Deluge of Atlantis

Deluge of Atlantis
Deluge of Atlantis

Sunday, October 30, 2011

"The Natives Here Just Treat Them Like Big Chickens"



The Dwarf Cassowary, Casuarius bennetti, also known as the Bennett's Cassowary, Little Cassowary, Mountain Cassowary, or Mooruk, is the smallest of the three species of cassowaries The scientific name commemorates the Australian naturalist George Bennett. He was the first scientist to examine these birds after a few were brought to Australia aboard a ship. Recognising them as representing a new species of cassowary, he sent specimens back to England where this was confirmed. On the west side of Geelvink Bay, western Irian, there exist a distinctive form that may merit a split. C. papuanus is the tentative name. Finally there are no officially recognized sub-species, however, some authors believe there should be.




The Karam of the New Guinea Highlands identify bats and flying birds as one classification (yaket), and the Dwarf Cassowary, an extremely large wingless, flightless bird as another classification (kobtiy). Whereas yaket are bony with wings and fly in the air, kobtiy are bony without wings and are terrestrial and of the forest. Kobtiy are different from other bony wingless animals in that the kobtiy are not quadrupedal, like dogs and lizards, and are not limbless, like snakes.
John Gould first identified the Dwarf Cassowary from a specimen from New Britain, in 1857
Male and Female Dwarf Cassowaries, Males are
About three feet tall, females are larger, up to 4 1/2 feet.


Description
It is a large, at between 99 to 135 cm (3.2 to 4.4 ft) tall and 18 kilograms (39.7 lb), flightless bird with hard and stiff black plumage, a low triangular casque, pink cheek and red patches of skin on its blue neck. The feet are large and powerful, equipped with dagger-like claws on the inner toe. Both sexes are similar. Females have longer casques, brighter bare skin color and are larger in size.
Range and habitat: The Dwarf Cassowary is distributed throughout mountain forests of New Guinea, New Britain and Yapen Island, at elevations up to 3300 m (10,826.8 ft). In areas without other species of cassowaries, it will live in the lowlands also. Its diet consists mainly of fallen fruits and small animals, and insects. A solitary bird, it pairs only in breeding season Conservation Due to ongoing habitat loss, habitat degradation, being hunted for food, and often being kept in captivity, the Dwarf Cassowary is evaluated as Near Threatened on the IUCN Red List of Threatened Species, with an occurrence range of 258000 km² (99,614.4 sq mi).
 External links
BirdLife Species Factsheet


The range of Dwarf Cassowaries is particularly discontinuous and for that reason there should be A) more subspecies allowed due to the peculiar distribution, or B) an allowance made that the natives must have shipped them off to widely-spaced islands at differernt times. The dwarf cassowaries are at home in the mountain ranges down the middle of New Guinea but they are also found at different islands North of New Guinea at the middle and at both the East and West ends of the islands, and at the time of discovery individuals were found in Northern Auistralia and in the Philippines. Karl Shuker in his book The Beasts That Hide From Men notes the odd distribution and says that Natives must have shipped them around as domesticated or semi-domesticated animals in earlier times, and that odd out-of-place big birds have been represented historically at Angkor Wat and in Indonesia (Java and Borneo) Prior to his statement I was considering that several reports of dwarf cassowaries further to the East in Melanesia might count as unknown animals, but it seems that all instances relate to the same cause. I believe that they are mostly called bu the same or similar names, since "Mooru" sounds about like "Moa"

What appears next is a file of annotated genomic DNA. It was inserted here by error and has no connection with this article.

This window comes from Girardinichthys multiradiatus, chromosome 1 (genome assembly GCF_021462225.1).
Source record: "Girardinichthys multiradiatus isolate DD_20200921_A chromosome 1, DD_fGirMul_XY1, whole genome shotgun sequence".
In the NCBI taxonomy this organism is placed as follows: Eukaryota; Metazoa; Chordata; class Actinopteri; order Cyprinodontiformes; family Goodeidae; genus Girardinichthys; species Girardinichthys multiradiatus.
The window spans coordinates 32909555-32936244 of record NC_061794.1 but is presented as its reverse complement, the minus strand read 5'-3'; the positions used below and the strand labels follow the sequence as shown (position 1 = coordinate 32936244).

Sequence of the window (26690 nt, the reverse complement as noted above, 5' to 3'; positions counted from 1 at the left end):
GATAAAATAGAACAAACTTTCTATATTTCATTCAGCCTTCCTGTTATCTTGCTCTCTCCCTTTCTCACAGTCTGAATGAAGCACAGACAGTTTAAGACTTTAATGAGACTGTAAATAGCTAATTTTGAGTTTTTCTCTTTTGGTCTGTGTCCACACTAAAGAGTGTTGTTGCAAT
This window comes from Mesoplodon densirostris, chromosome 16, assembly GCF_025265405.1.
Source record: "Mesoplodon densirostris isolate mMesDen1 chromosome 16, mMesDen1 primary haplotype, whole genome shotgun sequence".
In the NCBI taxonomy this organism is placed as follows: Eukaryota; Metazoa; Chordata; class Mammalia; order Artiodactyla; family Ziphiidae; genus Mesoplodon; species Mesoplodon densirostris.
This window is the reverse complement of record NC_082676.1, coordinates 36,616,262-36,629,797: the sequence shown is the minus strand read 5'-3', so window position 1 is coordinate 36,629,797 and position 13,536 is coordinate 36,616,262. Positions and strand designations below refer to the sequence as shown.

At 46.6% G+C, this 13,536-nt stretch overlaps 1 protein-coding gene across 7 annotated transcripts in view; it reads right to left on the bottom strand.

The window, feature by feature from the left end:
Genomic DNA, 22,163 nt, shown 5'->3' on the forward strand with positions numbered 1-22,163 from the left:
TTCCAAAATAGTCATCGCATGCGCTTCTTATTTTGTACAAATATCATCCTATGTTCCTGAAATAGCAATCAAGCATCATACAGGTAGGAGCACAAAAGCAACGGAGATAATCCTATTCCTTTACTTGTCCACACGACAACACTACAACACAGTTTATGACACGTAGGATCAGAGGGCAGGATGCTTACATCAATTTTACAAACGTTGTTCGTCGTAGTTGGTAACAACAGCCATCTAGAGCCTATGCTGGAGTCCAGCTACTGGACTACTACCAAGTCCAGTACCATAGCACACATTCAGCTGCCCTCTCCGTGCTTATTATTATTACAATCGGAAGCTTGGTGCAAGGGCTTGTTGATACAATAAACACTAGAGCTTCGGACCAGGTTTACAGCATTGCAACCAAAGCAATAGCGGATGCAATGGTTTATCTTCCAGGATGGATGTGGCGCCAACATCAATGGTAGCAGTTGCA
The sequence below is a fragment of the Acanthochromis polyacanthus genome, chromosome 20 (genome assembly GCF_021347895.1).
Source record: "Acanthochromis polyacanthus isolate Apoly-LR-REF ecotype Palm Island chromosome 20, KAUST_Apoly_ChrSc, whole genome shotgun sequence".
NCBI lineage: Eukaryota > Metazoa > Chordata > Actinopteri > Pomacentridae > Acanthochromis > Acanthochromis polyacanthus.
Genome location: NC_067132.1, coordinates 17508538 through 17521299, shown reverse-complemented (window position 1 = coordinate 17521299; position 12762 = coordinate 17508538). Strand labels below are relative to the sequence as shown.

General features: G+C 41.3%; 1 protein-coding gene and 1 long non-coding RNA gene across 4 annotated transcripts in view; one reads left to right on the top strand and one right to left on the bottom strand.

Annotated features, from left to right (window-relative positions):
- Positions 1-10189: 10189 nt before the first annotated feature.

Several of the internet descriptions of the dwarfed cassowaries emphasize their tame nature in regards to human habitations, saying that they will enter houses and move about in them as if they are quite accoustomed to do so.One site describes their flesh being used in ceremonies in exactly the same manner as they treat their pigs. And one of the sites describing the problems in conservation for the species says that although foreigners are not permitted to take the birds out of the country any more, the natives are allowed to hunt them and kill them with impunity. "The Natives here just treat them like big chickens" the author complains.

That is probably more literally true than the author meant to say, or at least it was more true in the past. Among the varieties of animals domesticated in the Lemurian realm (which includes the Indian elephant and Water buffalo), we must also include their "Big Chickens", the small cassowaries which they managed to transport over thousands of miles of sea in their boats.

Best Wishes, Dale D.

2 comments:

  1. Very nearly the same exact wording as quoted here on the dwarf casowaries is found on several different internet sites, including absolute astronomy, the Wikipedia and several of the internet reference sources on bird life.

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